NICOLA Brookes, the victim of internet trolling who won a landmark case against Facebook forcing the site to reveal the identities of those responsible claims the abuse has got worse.
Miss Brookes, 45, faced "vicious and depraved" abuse on Facebook after she posted a comment supporting former X Factor contestant Frankie Cocozza when he left the show last year.
Her anonymous tormentors set up a fake Facebook profile in her name using her picture to post explicit comments and lure young girls, London’s High Court heard.
In the first ruling of its kind, the social network site was ordered by the court to hand over details of those who made the comments about her.
But Miss Brookes claims the abuse only got worse following the ruling with interent trolls setting up websites in her name.
"The abuse and trolling of me has increased," she told BBC Radio 4’s Today programme
"The abuse is absolutely horrendous and nothing can be done about it and nothing can be stopped. No one in authority is stepping in to say enough. I know that what I am doing is right."
"These people are not random people who are bored. These are a group of people that share information and pick people out and target them on purpose. They literally torture people. They steal your life, steal your ID and spread malicious information."
"It might take a while because I am not going to stop until these people are found, exposed and held accountable to what they have done."
Miss Brookes said she decided to take legal action after Sussex Police told her they could not help her because it would be impossible to prove who was responsible for the abuse.
The single mother also criticised Facebook’s complaints system, saying it failed to address the abuse she was subjected to.
“It was so overwhelming and graphic that I couldn't keep up with it all. We managed to get what we could and other people started gathering evidence as well.
“I printed out hundreds of sheets of evidence and took it to the police station and I was in the first interview for less than 15 minutes and the WPC officer who was interviewing me said ‘there is nothing we can do because we can't possibly investigate all comments and insults on Facebook, there are too many and we can't prove who these people are’.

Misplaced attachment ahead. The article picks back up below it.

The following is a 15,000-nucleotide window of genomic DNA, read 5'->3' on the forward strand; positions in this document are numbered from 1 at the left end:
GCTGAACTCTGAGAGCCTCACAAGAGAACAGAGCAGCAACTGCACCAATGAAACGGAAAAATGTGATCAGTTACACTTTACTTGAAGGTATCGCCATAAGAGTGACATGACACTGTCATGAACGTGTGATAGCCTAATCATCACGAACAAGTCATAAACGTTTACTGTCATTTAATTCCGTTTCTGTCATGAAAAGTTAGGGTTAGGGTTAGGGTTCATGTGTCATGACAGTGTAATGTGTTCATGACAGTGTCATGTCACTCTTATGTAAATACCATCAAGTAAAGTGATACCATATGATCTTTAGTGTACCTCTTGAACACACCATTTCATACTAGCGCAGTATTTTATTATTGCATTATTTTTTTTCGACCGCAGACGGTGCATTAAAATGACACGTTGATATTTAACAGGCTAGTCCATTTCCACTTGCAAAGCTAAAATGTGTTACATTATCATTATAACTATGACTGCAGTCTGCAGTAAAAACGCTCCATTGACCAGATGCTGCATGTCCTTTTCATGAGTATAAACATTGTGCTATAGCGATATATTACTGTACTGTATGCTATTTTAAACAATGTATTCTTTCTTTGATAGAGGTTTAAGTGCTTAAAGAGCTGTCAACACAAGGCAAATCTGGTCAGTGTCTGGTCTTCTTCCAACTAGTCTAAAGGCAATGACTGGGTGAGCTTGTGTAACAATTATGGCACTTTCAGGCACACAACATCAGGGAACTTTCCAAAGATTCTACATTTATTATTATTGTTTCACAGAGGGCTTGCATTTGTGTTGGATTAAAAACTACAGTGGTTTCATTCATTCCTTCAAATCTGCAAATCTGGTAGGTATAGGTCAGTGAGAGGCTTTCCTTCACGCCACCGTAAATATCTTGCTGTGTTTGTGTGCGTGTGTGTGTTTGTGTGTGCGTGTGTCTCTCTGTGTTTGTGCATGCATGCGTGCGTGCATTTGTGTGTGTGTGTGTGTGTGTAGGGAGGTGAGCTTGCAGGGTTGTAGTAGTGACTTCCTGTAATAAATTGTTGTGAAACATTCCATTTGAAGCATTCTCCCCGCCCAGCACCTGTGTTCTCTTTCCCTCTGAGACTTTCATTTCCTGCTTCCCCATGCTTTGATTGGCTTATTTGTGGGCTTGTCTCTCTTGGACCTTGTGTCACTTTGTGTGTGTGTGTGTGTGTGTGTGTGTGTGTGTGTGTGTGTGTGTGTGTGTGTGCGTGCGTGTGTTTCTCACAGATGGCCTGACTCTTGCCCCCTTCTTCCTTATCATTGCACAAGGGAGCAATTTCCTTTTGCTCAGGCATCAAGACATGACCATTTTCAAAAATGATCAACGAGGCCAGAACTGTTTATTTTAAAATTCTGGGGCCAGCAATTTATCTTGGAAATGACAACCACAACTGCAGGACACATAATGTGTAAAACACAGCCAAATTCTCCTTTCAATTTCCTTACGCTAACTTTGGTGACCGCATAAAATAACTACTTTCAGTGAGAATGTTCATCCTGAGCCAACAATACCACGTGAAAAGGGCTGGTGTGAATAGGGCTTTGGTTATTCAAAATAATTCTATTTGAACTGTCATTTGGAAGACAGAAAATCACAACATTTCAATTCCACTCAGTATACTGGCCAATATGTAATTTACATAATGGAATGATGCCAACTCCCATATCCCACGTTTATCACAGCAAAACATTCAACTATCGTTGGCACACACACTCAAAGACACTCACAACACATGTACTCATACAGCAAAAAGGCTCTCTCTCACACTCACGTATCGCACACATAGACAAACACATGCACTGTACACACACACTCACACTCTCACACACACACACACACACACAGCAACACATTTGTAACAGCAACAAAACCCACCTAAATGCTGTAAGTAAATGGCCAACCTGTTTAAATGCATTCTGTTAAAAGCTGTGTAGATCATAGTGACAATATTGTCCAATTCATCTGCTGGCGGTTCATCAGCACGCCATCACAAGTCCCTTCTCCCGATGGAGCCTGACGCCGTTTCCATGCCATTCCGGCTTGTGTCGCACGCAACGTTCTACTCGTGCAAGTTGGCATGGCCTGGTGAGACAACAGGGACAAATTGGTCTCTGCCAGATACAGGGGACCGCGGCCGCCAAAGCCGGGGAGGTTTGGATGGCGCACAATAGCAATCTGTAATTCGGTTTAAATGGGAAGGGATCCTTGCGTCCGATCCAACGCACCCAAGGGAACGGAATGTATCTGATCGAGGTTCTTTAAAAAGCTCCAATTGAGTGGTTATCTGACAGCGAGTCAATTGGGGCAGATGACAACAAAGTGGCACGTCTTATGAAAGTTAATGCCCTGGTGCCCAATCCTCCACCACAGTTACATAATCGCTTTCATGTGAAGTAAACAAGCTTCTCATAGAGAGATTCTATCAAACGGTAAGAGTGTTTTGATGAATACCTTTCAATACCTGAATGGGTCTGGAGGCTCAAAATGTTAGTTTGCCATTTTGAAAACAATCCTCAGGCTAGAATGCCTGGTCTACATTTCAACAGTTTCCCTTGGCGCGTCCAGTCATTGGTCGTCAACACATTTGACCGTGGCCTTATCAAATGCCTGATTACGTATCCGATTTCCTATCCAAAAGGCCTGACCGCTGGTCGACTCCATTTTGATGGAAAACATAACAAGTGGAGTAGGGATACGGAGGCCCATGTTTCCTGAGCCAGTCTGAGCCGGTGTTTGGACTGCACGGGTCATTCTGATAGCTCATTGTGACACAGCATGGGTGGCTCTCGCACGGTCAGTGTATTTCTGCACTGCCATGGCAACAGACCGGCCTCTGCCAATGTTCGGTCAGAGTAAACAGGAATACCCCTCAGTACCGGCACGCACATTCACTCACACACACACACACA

"I said the vile comments made towards me are one thing, that is bad enough, but this person had set up this fake account, a sex account, spreading it all over Facebook with my name and photo – they stole my identity.”
She added: “A few days after the fake profile started I realised I needed proper legal help about this because the reporting system on Facebook doesn’t work. There’s nowhere else for you to contact.
“I went through the proper channels and did everything I was supposed to do the reason I didn’t block it was because I wouldn’t have been able to take screen shots and get the evidence that I have.”
Miss Brookes had posted a message online supporting Cocozza, saying: “Keep your chin up, Frankie, they'll move on to someone else soon."
Within minutes, anonymous users had set up a fake account using her name and pictures, and begun to post explicit comments. At one point, Miss Brookes's address and a picture of her daughter were published online.
Miss Brookes, from Brighton, East Sussex, sought legal advice and the case went to the High Court where a judge ruled Facebook must reveal the IP addresses of the trolls, who will then be identified by their internet service providers.
Miss Brookes will then launch the first private prosecution of its kind over the harassment.
Sussex Police said they asked Facebook to remove any abusive posts about Ms Brookes and said their investigation was still continuing and had been reviewed.
A police spokesman said: “We have looked at the material sent to us by Ms Brookes and we have told Facebook to remove anything offensive or abusive towards her.
"We are also seeking information from Facebook and the fact that the High Court has given authority to apply for the information required from Facebook is welcomed and may help our investigation.
"As Facebook is an international website, millions of people from all over the world use it. We need to gather evidence to prove who the person is for a successful prosecution to take place.
"Officers examine any such allegations of bullying, harassment or malicious communication and every case is taken seriously."
Facebook said it shares information such as IP addresses and basic subscriber information, including names, email addresses and registration dates, when there is a legal justification and obligation.
Along with other large internet companies, it receives similar requests frequently but the company said all demands for information must be backed up by a court order.
A Facebook spokesman said: "There is no place for harassment on Facebook, but unfortunately a small minority of malicious individuals exist online, just as they do offline.
"We respect our legal obligations and work with law enforcement to ensure that such people are brought to justice."
Although Ms Brookes's case is believed to be the first of its kind, there have been other recent examples where the police and the Crown Prosecution Service (CPS) have brought trolls before the courts.
They include student Liam Stacey, 21, from Pontypridd, south Wales, who was jailed for 56 days for mocking Bolton footballer Fabrice Muamba on Twitter after he collapsed with a heart attack.